Kuwait, UN tackle ways to meet increasing humanitarian needs


Kuwait said it would make sure that 10 percent of its humanitarian assistance goes through multilateral channels, so we discussed how that can be managed best, where it should go to. We’ve a very good cooperative relationship we want to build on for the future,” Holmes told KUNA and Kuwait TV.

He said a UN official from his office will visit Kuwait next April to continue this “collaboration and partnership.” He noted that Kuwait makes contributions through the Red Crescent, through bilateral funds such as the recently established Fund for Decent Life in Muslim countries. “What we want to encourage, not only in Kuwait, but in other countries in the area as well, is to channel more of this generosity through multilateral channels, because we believe that’s a good systematic prioritized strategic way of doing it which fits into something which is planned and therefore more accountable, better way of doing it,” he said. Asked by KUNA about the global financial crisis and the risk of contributions to dry up, Holmes said, “That’s one of our fears. There is no indication of that at the moment … People recognize that the humanitarian requirements are going up” because of climate change and other factors.


Meanwhile, Richard Haass, President of the Council on Foreign Relations (CFR) on Friday said he discussed with Sheikh Dr Mohammad Sabah Al-Salem Al-Sabah the financial crises in the US and the world and the need to create new policies in order to overcome the challenges.

Haass told KUNA and Kuwait TV following the meeting that the visit to New York by many heads of state and government this week in connection with the General Assembly’s 63rd session comes at a time when a lot of Americans are “obviously preoccupied with the financial crisis.” “Given his (Sheikh Mohammad) background in economics, he gave us the chance to talk about the financial crisis, about the need not just in this country but in the entire world to put into place new policies, new institutions, new rules for dealing with global economic challenges.”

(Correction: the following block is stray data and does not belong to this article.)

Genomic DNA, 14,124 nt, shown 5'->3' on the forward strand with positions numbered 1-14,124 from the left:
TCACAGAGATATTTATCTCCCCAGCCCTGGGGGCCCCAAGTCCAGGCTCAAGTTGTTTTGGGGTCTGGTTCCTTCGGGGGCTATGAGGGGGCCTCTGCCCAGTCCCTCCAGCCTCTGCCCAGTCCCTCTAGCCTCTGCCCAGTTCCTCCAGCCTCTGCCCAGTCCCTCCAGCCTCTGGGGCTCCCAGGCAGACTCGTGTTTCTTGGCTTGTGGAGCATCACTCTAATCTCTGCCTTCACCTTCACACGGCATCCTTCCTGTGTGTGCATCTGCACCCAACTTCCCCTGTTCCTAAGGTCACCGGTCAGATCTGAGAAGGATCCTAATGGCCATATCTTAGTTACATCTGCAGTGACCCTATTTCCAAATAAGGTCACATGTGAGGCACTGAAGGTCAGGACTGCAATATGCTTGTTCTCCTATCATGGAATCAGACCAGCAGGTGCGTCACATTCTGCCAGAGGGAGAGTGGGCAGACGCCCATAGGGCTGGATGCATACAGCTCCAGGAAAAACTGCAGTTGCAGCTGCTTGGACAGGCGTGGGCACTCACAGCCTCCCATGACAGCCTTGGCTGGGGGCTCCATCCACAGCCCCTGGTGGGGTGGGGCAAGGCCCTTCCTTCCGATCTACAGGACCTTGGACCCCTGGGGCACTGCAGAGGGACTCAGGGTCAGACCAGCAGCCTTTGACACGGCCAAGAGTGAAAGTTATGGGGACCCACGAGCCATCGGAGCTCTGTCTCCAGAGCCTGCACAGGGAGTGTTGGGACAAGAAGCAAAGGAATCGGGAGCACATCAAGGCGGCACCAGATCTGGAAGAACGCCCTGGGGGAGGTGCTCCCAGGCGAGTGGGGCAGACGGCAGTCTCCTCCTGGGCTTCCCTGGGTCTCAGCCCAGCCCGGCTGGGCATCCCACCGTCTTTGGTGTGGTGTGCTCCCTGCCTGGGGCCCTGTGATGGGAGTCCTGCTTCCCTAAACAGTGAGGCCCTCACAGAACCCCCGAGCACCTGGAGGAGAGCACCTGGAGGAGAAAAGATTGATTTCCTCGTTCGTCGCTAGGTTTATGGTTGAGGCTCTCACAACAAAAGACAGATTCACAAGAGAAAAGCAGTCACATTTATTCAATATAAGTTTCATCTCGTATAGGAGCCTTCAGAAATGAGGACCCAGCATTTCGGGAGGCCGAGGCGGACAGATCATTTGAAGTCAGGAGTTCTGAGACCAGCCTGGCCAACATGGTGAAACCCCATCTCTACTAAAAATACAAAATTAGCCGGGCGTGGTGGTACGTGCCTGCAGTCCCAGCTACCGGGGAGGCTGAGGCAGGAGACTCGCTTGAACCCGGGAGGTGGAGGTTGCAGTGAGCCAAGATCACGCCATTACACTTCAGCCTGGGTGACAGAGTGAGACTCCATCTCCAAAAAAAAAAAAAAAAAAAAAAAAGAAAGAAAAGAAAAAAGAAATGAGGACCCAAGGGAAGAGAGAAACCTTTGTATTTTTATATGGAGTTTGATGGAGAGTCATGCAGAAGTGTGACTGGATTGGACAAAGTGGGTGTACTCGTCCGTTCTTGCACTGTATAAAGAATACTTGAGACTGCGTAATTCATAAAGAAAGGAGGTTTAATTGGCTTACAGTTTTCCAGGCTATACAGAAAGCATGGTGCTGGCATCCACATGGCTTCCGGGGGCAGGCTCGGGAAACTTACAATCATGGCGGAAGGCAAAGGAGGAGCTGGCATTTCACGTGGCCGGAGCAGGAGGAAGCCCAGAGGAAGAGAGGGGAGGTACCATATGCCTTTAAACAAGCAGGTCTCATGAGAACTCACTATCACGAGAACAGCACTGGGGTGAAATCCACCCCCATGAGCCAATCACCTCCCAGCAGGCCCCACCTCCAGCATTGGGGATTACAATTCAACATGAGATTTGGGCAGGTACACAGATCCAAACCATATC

Uzbek Foreign Minister Vladimir Norov late Friday met with Kuwait’s Deputy Prime Minister and Foreign Minister Sheikh Dr. Mohammad Sabah Al-Salem Al-Sabah to discuss a wide range of fields where their countries can increase their cooperation that “should be mutually beneficial.” Norov told KUNA and Kuwait TV following the meeting that the bilateral cooperation began as a natural result of HH the Amir’s visit to Uzbekistan last June.

During that visit, he explained, both leaders found common position and established very personal relationship. They quickly ordered their foreign ministers to prepare special documents outlining the direction of cooperation and planned to organize in Kuwait by the end of this year the first Intergovernmental Commission for trade and investment.

“We hope the visit of our delegation will be very successful,” Norov said, adding that Sheikh Mohammad will visit Uzberkistan in mid-October to further prepare for this event. He added that Uzbek officials look with “great interest and appreciation the achievement of Kuwait, the growth of its economy, the growth of the investment capacity,” recalling that Uzbekistan, the biggest country in central Asia, is rich in minerals and natural resources and focuses on chemical industry, gas and oil.

Another field of interest, he added, is tourism, disclosing that a Kuwaiti company plans to build in Bukhara a five-star hotel. Education is another field of cooperation, he noted, where Uzbekistan “accepted with much appreciation” HH the Amir’s donation to the University of Tashkent and both countries opened the universities of World Economy and Diplomacy. The focus now is on exchanging students and professors.


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